Where is the most unusual place you have worked?
In a recent DW piece, Steve Price argued that creatives should spend less time working at their desks. Where is the most unusual place you have worked?
‘David Law and I once created the new communications for a leading Russian brand. We were flown to Moscow for a meeting - which turned into a huge press conference at the National Physics Institute, where we had to address the nation on how we had re-invented a well loved brand for the next generation. It went down a storm. “Job done,” we thought - and got on the vodka. The next morning we were awoken early to find our clients had arranged for us to fly (with them) to neighbouring Georgia - where, with considerable hangovers, we ascended a mountain. On the way up we were met by another TV interview crew, and a man carrying a sword demanding money.
That’s not even the best bit… It went on…
After navigating a two-hour climb and reaching the peak to scream into the distance (it’s a tradition apparently), we were making our way down only to find that the client had arranged for a recital of Hamlet in mime to be performed in our honour. After the hour-and-a-half show in utter silence, halfway up a Georgian mountain, we were invited to a meeting while some members of the group threw empty vodka bottles in the air and shot at them with rifles.
At that meeting we were asked to work on the new advertising campaign for the brand. Under lightly falling glass, on a Georgian mountain, with a glass of vodka in my hand. That was the most unusual place I have ever worked.’
Simon Manchipp, co-founder, SomeOne
‘I’ve just returned from shooting a new Nokia campaign in New York. One of the scenes required us to capture a group of cyclists riding at dusk in Brooklyn. To get the right shot we ended up filming some of it from a tandem with me on the front. Trying to art direct, watch traffic and keep the bike steady so my colleague could film from the back was interesting and unusual, especially as I’d never ridden a tandem before. I went from cursing the thing to wanting to buy one.’
James Greenfield, creative director, Design Studio
‘Racing around the Nürburgring circuit at 140mph was a pretty strange place to be working. As I hammered round with my co-pilot whispering the last rites, we saw a marking on the track that someone had painted. It was a parking space which made us laugh and led me down the usual route of thinking about the potential of a book, this time on witty road markings. Or discovering German wit in the most unlikely of places.’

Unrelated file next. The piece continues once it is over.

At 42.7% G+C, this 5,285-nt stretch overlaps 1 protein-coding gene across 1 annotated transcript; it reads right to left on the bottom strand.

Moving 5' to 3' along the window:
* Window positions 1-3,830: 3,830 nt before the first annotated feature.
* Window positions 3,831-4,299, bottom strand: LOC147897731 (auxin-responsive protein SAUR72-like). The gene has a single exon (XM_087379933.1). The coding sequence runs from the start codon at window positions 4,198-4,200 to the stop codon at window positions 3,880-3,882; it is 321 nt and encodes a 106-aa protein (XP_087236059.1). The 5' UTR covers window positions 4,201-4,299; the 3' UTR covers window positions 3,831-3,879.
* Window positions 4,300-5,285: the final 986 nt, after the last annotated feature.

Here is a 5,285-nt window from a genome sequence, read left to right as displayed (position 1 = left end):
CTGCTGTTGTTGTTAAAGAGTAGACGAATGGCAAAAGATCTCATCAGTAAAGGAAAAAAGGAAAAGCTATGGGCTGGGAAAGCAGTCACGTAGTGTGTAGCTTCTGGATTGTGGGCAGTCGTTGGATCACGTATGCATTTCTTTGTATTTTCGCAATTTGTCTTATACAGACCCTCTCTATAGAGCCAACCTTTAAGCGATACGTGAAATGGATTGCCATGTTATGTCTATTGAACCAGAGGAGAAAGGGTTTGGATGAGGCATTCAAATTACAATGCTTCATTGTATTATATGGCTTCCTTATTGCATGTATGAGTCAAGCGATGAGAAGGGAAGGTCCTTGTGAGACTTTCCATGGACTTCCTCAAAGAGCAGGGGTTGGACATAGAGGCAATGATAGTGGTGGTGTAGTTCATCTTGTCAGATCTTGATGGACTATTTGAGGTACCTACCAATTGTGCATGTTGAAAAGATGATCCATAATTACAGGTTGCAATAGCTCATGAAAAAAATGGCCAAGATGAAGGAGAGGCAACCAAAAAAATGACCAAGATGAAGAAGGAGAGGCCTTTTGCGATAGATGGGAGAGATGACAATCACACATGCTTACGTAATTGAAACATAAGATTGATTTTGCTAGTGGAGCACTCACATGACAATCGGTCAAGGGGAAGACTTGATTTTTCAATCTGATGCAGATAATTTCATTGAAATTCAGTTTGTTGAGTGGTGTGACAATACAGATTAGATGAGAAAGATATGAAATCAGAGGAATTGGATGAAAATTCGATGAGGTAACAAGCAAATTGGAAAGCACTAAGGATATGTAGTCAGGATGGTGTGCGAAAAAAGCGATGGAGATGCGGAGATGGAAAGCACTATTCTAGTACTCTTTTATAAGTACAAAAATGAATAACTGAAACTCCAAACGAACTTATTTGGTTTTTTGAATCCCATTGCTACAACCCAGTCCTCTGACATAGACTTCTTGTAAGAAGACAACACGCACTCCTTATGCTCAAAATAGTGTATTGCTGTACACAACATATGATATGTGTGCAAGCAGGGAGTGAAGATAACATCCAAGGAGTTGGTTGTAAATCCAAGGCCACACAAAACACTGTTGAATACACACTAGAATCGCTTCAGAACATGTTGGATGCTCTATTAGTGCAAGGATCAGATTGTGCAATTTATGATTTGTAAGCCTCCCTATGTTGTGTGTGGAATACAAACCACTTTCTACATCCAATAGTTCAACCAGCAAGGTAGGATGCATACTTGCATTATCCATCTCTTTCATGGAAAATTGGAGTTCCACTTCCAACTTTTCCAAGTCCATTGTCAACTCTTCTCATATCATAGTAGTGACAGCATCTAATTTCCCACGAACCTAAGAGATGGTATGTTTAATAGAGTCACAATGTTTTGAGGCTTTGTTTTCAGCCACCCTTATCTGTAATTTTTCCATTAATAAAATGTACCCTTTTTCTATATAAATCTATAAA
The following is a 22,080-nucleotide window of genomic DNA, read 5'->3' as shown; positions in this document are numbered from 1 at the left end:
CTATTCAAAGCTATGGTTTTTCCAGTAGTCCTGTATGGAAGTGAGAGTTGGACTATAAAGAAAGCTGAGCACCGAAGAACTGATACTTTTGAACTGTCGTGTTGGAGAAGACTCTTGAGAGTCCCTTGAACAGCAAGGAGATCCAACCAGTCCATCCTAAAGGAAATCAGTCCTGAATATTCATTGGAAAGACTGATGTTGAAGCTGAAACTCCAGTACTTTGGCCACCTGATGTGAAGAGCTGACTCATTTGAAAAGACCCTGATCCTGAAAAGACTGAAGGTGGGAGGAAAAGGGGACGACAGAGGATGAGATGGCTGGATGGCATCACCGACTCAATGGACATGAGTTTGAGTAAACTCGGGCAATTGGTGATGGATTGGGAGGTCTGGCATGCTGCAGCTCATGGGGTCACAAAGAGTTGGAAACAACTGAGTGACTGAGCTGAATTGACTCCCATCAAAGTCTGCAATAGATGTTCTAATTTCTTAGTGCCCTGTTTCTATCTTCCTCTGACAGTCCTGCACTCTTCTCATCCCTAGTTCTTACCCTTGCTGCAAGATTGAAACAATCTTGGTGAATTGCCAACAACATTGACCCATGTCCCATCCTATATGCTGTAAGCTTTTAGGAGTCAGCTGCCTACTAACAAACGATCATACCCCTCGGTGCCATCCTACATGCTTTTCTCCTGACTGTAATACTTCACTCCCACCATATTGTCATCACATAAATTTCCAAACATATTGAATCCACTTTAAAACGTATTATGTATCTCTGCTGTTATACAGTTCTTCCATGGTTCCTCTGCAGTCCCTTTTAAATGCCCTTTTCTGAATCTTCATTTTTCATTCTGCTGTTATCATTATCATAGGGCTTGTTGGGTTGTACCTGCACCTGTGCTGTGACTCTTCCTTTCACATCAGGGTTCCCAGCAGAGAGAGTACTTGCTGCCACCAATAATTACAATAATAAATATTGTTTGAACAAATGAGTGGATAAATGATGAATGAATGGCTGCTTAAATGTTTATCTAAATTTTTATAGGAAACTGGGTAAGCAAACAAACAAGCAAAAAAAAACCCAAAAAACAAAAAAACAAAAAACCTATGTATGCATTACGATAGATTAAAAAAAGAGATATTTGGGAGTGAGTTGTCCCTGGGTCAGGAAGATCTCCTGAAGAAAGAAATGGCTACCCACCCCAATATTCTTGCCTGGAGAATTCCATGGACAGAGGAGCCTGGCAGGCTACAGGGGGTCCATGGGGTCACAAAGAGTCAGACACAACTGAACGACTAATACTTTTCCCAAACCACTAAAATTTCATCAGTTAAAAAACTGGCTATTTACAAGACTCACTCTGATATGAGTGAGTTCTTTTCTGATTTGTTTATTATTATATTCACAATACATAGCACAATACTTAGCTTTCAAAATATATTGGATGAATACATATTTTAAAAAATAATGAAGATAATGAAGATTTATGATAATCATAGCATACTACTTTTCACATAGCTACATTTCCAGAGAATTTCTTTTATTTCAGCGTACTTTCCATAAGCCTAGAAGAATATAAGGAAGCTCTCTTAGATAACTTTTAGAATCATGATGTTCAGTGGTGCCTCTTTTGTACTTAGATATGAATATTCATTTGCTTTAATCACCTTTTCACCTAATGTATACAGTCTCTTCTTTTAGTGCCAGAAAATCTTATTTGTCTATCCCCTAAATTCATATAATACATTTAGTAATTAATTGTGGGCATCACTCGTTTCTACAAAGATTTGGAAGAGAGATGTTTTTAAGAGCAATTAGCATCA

David Kimpton, creative director, Kimpton Creative
‘I don’t think the desk is the problem. I think how you manage your time so that you can be an effective creative. It is possible to have lots of ideas, support your wife, play with your kids, speak to your best friends regularly, get work done and delivered on time, get exercise to maintain happiness. The trick is to combine as many of these to save time and give you more thinking space. To do this you need;
1. A notebook for each project to help you manage all your ideas and make sure they happen.
2. An exercise that doubles up as fun time with your kids or friends (ie swimming/cycling), to save time.
3. Working with like-minded clients helps to not waste time.
4. Using train journeys as thinking time. Go first class if it’s over crowded. Worth the extra cost.
5. Going to bed before midnight, so that you can do much more and have a longer day. (ask a mother with a young child – they know how to be efficient)
6. Drink less alcohol – get your early mornings back and a relationship with your kids.
7. Don’t blame your lack of creativity or happiness on people, places and things. They will always let you down.
8. Stop reinventing new ways to work. Just work better and smarter. If you have to use a desk, keep it tidy. If you want to work on the beach, don’t tell your clients.’
Marksteen Adamson, partner, Arthur Steen Horne Adamson
‘I really couldn’t agree more with Steve Price. At The Yard Creative we have a similar outlook. We embrace sensible working hours and actively encourage our team to do whatever they need in order to produce the best creative work. Inspiration days are regular events, all calls go to voicemail and we head out to explore. When embarking on a project we take time to research and discover, the walls are often covered with images of inspiration and concept sketches. The most unusual place that the TYC team have worked is probably on the Eurostar, carrying out ethnographic research and creating sketch concepts for the onboard retail offer.’
Sian James-Royle, co-founder, The Yard Creative